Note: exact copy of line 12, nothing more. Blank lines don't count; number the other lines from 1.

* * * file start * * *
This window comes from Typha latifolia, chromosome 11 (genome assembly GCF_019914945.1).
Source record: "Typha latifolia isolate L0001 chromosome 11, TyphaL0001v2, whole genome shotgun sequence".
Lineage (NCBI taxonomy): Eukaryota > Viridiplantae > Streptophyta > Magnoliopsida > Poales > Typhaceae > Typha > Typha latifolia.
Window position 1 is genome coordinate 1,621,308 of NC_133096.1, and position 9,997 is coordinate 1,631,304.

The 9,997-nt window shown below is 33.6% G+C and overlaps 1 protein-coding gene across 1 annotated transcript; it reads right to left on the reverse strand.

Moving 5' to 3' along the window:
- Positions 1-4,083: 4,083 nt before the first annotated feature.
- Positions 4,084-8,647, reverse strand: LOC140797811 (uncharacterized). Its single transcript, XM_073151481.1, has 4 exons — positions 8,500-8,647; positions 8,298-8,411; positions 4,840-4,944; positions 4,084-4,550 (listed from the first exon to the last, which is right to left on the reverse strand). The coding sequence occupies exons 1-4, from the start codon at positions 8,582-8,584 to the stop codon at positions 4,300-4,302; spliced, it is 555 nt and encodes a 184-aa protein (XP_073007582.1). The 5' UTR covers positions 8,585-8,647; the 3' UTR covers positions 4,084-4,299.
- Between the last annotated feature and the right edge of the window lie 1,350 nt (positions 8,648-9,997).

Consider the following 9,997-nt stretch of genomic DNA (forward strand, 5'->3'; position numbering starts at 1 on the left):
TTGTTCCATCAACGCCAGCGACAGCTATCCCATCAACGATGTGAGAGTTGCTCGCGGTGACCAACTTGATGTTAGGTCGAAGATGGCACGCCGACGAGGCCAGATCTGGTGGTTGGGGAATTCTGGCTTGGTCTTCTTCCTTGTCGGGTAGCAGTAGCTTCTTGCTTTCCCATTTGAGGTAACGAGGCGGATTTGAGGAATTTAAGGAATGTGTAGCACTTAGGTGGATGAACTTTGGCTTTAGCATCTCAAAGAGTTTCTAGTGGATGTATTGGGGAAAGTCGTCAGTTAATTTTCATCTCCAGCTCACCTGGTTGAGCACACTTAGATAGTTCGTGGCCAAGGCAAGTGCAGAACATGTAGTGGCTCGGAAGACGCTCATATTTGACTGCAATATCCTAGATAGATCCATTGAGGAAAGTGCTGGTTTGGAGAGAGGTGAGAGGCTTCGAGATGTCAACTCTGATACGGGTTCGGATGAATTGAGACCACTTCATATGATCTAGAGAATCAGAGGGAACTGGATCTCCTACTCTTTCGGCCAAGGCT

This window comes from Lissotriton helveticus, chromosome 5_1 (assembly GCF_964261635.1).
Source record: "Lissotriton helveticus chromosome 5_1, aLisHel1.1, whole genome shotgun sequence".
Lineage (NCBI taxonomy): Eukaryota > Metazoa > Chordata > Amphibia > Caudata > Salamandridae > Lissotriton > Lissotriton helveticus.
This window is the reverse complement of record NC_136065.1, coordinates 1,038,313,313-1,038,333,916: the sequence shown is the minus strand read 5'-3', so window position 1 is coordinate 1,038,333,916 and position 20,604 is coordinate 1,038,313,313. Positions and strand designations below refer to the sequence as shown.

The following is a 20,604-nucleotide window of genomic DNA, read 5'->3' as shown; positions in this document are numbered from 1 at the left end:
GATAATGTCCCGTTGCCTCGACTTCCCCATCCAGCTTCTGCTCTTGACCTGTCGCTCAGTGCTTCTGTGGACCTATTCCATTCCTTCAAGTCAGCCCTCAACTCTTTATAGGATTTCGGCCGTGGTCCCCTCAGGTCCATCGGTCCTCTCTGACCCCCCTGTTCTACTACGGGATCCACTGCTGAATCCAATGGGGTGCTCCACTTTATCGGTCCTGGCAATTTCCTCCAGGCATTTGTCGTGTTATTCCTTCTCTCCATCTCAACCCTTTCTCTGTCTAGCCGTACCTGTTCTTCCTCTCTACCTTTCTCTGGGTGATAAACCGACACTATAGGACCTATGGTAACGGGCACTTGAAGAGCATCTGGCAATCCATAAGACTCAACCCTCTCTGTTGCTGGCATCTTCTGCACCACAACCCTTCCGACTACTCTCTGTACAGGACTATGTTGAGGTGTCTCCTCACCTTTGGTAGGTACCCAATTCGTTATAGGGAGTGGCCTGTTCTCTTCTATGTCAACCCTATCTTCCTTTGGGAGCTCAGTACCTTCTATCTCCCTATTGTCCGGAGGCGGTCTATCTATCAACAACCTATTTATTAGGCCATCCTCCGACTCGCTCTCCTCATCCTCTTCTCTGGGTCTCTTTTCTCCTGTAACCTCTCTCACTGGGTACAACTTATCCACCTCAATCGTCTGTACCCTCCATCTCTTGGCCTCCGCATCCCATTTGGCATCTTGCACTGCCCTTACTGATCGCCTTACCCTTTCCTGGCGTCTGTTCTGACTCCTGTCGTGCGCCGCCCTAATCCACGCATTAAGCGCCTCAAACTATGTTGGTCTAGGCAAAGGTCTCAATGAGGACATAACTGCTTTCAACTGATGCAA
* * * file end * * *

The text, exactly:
This window comes from Lissotriton helveticus, chromosome 5_1 (assembly GCF_964261635.1).